Sunday, October 9, 2011

Serenity Or Bust

I believe I am supposed to have patience with my chronic illness, but lately my patience is wearing thin. I am overly tired. I am in pain from this last episode of arthritis that has hit my hands and has made typing and working quite painful. I am working really hard to do what my doctor has told me to do and that is to rest, get massages, go to my chiropractor for adjustments, go to occupational therapy to get help with making fingers less painful and more limber so I can use them to type. It only works for a short time.

I am also on a new drug, called Methotrexate, which is actually a chemotherapy drug. While this drug gives many people relief after a number of weeks from their symptoms, I have had a bad reaction to it.  It has given me severe headaches, chills, fever and made me so tired I have been in bed for days after taking the drug.

At times like this I say the serenity prayer over and over again. If you don’t know it, it goes like this. “God grant me the serenity to accept the things I cannot change; courage to change the things I can; and wisdom to know the difference.”  Sometimes I have to say this little prayer over and over again.  I even have to take it apart. 

So in case you are having some bad times like I am, let me tell you how I do this. The first line is “God grant me the serenity to accept the things I cannot change.” I cannot change the fact that I have a chronic illness that is not getting better.  I cannot change the weather, or my reactions to the drugs I take. I cannot change other people and the way they act.  This is a biggie for me.  I often don’t like the way other people behave. Some of them are angry people who yell or have bad attitudes.  I cannot change them or their behaviors. 

What I can do is in the next sentence of the prayer. It is, “the courage to change the things I can.”  If people around me behave badly, I can decide not to be around them.  They are bad for me right now. Actually angry people are bad for me anytime, but for right now when my immune system is down and I need more rest, I need to take care of myself and that includes protecting myself from people who are not good for me.  So I change my situation by not being around them.  I change other things in my life that I have control over. I eat foods that are good for me such as fruits and veggies.  I drink water. I get sleep. If I am tired I get rest.  I do the things that I have control over and change them.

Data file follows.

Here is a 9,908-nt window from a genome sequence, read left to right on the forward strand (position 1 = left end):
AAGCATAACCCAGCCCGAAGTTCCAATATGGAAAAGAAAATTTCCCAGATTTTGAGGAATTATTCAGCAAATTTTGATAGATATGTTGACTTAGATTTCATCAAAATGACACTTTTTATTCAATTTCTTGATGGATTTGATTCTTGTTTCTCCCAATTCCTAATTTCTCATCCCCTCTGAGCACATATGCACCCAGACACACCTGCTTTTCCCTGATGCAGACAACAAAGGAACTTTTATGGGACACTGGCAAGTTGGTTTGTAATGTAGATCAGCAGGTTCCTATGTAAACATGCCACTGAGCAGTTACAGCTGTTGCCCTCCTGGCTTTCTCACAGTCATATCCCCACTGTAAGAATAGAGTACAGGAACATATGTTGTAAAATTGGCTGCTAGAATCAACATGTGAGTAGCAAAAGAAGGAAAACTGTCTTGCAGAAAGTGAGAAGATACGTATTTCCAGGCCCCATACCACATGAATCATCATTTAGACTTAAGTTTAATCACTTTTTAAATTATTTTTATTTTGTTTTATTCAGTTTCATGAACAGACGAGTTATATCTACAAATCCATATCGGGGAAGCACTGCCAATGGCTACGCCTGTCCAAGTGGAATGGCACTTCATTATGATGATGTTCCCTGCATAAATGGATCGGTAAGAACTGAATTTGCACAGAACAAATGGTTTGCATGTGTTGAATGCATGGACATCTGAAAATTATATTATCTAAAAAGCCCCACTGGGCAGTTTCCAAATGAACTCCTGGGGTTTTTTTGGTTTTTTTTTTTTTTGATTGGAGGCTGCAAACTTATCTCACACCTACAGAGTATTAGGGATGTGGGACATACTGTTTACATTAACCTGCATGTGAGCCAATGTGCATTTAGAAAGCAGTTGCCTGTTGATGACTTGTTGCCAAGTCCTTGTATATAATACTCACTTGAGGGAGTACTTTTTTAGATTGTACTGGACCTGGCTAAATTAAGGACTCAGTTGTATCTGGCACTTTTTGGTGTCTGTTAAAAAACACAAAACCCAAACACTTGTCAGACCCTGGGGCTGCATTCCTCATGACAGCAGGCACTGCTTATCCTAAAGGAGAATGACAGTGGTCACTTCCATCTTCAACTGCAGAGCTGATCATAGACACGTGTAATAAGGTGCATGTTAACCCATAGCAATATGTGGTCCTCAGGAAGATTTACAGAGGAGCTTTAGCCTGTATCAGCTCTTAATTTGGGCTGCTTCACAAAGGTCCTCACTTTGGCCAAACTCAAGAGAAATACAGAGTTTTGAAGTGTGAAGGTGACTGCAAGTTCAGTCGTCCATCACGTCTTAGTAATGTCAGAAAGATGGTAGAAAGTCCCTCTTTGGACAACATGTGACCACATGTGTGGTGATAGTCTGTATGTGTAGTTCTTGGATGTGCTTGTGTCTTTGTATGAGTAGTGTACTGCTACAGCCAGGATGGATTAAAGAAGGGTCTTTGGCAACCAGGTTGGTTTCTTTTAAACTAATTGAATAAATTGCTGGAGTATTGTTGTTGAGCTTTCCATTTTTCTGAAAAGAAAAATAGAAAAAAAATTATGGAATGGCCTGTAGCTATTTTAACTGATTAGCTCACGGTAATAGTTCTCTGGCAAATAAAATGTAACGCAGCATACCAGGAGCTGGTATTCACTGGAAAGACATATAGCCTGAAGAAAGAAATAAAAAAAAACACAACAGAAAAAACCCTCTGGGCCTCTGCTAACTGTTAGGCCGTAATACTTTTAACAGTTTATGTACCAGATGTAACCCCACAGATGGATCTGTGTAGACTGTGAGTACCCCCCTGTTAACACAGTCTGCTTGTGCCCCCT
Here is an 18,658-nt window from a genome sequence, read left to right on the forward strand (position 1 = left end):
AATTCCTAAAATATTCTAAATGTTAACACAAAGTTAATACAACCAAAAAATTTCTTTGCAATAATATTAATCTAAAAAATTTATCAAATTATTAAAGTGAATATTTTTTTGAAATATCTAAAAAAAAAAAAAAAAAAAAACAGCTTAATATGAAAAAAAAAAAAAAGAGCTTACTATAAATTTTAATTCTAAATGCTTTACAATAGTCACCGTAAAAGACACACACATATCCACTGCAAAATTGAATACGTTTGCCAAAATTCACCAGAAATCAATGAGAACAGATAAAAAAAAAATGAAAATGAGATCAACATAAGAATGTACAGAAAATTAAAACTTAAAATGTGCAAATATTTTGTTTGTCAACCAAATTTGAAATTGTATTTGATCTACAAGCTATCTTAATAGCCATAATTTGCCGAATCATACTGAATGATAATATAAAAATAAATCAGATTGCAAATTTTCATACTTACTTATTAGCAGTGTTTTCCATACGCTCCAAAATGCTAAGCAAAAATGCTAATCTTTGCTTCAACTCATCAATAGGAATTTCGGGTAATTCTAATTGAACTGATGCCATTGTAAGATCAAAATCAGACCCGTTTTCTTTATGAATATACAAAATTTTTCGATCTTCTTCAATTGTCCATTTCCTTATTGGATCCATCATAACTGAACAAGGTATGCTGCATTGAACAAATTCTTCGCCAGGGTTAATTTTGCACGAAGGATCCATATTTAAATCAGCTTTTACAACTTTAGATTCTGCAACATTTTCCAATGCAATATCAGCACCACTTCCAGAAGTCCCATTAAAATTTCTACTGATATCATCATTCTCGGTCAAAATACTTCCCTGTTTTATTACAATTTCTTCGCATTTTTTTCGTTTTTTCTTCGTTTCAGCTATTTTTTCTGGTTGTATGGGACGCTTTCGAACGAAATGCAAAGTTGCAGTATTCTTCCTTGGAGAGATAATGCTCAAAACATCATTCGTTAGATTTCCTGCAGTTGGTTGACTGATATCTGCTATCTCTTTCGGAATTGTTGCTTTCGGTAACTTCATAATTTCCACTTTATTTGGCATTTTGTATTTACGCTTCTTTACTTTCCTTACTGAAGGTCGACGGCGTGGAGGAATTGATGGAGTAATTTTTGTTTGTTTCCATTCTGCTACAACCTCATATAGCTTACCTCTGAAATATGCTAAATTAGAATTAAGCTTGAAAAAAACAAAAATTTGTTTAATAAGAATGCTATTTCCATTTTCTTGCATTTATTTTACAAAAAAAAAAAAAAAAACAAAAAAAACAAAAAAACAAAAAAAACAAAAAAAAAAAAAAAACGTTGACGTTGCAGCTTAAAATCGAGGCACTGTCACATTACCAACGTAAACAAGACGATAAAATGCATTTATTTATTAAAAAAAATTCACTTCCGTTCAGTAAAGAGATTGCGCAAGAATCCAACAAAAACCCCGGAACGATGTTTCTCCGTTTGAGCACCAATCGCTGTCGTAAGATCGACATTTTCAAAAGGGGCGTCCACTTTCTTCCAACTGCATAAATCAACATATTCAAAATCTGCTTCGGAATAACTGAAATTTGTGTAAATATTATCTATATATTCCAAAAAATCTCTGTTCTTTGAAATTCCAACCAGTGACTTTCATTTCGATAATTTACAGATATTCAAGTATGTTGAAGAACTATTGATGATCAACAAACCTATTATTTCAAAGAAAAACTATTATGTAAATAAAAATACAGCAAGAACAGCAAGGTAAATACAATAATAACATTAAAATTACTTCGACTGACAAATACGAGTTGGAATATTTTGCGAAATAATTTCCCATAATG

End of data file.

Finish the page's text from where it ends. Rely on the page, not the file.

The last sentence of the prayer is, “and wisdom to know the difference.”  Sometimes this is difficult for me. I have to think about it. Do I have control over what is causing me trouble? If it is another person, then the answer is no.  I can’t change them.  All I have any control over is how to protect myself at a time when I need to take care of myself and make sure that I have the stamina for the things that are important to me such as seeing my granddaughter Emma who will be 1 on October 23rd.  Having my list of what really is important to me is great at a time when I need to prioritize.

Sunday, September 25, 2011

Patience…I Don’t Have Any Yet

According to Ralph Waldo Emerson” the philosophy of waiting is sustained by all the oracles of the universe". Waiting is a problem for me and while I'm dealing with a chronic illness  I'm learning that it's even more of a problem because I am not exactly patient.  I've said before I'm dealing with a really bad episode of arthritis that has affected my hands and my neck. Since my job involves writing/typing and the use of my hands this is a really big problem for me. Today is the first time I'm actually using a program to speak to my computer. It's weird having to train my brain to talk rather than type. But I'm grateful that I have this option to be able to continue my work. I'm also grateful that I have people at work who have been very supportive and to have helped me obtain the programs and equipment that I needed to do my job, work with students, write books and to continue to write blogs. Still getting used to a new medicine as well that I need in order to feel better is not easy at the same time. In fact, the medicine is making me feel worse. I'm tired, I have chills, and I have fevers. Today I read the little insert that comes with the medicine and guess what?????  Those are all side effects of the drugs.   This leads me back to needing to be patient. Patience is not one of my best qualities. So I start reading my daily reflections on patience. And it tells me "I need only to look and see that things happen in their own time. The resolution of each problem has its own timetable. No amount of wishing, wringing of hands or raging will affect that change. Acceptance is the simple act of going through what is presently facing me, be it pain, anger, despair, hopelessness or their opposites. When life as it really is becomes a fact that I accept as naturally as I breathe, events lose their power to throw me off balance or disturb the basic rhythm of my life." Maybe today I can practice what I just read.